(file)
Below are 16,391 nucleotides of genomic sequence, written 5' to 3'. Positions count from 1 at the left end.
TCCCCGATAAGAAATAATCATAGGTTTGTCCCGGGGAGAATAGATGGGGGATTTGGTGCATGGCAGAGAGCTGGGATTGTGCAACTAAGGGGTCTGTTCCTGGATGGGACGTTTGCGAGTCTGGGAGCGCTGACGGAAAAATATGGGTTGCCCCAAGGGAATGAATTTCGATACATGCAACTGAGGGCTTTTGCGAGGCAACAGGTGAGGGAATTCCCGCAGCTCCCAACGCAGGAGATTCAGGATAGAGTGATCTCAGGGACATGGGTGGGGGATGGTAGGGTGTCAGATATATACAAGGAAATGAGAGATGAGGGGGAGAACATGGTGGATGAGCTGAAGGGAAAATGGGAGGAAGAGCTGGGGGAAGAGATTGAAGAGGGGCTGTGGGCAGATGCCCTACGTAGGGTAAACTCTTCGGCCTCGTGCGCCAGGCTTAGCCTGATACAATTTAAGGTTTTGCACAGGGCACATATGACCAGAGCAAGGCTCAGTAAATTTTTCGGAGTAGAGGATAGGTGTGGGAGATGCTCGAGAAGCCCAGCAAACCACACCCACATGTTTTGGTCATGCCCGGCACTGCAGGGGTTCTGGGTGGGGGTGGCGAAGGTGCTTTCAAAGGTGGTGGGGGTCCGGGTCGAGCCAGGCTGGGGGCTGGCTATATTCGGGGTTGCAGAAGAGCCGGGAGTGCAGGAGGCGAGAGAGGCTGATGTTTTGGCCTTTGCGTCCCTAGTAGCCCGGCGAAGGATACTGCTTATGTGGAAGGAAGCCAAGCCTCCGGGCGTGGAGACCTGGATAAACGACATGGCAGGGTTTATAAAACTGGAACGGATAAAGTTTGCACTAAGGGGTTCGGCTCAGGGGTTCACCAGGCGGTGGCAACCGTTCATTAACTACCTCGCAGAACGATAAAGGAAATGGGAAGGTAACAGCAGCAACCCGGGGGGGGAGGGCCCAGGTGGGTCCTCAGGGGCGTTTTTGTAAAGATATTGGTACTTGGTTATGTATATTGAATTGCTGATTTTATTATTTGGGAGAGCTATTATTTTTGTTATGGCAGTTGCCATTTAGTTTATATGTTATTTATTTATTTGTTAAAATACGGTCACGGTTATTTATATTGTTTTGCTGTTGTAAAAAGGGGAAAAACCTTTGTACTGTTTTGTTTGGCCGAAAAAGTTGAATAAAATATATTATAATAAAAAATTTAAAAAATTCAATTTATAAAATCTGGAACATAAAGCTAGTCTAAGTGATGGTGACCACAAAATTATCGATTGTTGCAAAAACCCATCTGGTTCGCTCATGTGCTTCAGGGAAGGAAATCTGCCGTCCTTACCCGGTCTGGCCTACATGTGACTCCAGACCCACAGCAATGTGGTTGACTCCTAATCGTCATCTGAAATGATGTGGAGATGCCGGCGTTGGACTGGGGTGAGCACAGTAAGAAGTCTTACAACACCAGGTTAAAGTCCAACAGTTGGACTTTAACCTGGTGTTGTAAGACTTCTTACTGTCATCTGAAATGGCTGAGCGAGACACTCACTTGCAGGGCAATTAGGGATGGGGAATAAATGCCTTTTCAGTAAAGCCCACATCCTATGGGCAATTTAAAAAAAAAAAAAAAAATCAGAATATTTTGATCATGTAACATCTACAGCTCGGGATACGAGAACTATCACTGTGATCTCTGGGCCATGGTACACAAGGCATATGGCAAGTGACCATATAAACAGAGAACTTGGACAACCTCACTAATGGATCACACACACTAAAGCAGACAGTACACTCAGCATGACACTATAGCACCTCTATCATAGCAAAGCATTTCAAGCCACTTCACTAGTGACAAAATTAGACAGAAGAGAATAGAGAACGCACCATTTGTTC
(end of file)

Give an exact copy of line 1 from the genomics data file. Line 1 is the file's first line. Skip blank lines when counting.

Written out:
Below are 16,391 nucleotides of genomic sequence, written 5' to 3'. Positions count from 1 at the left end.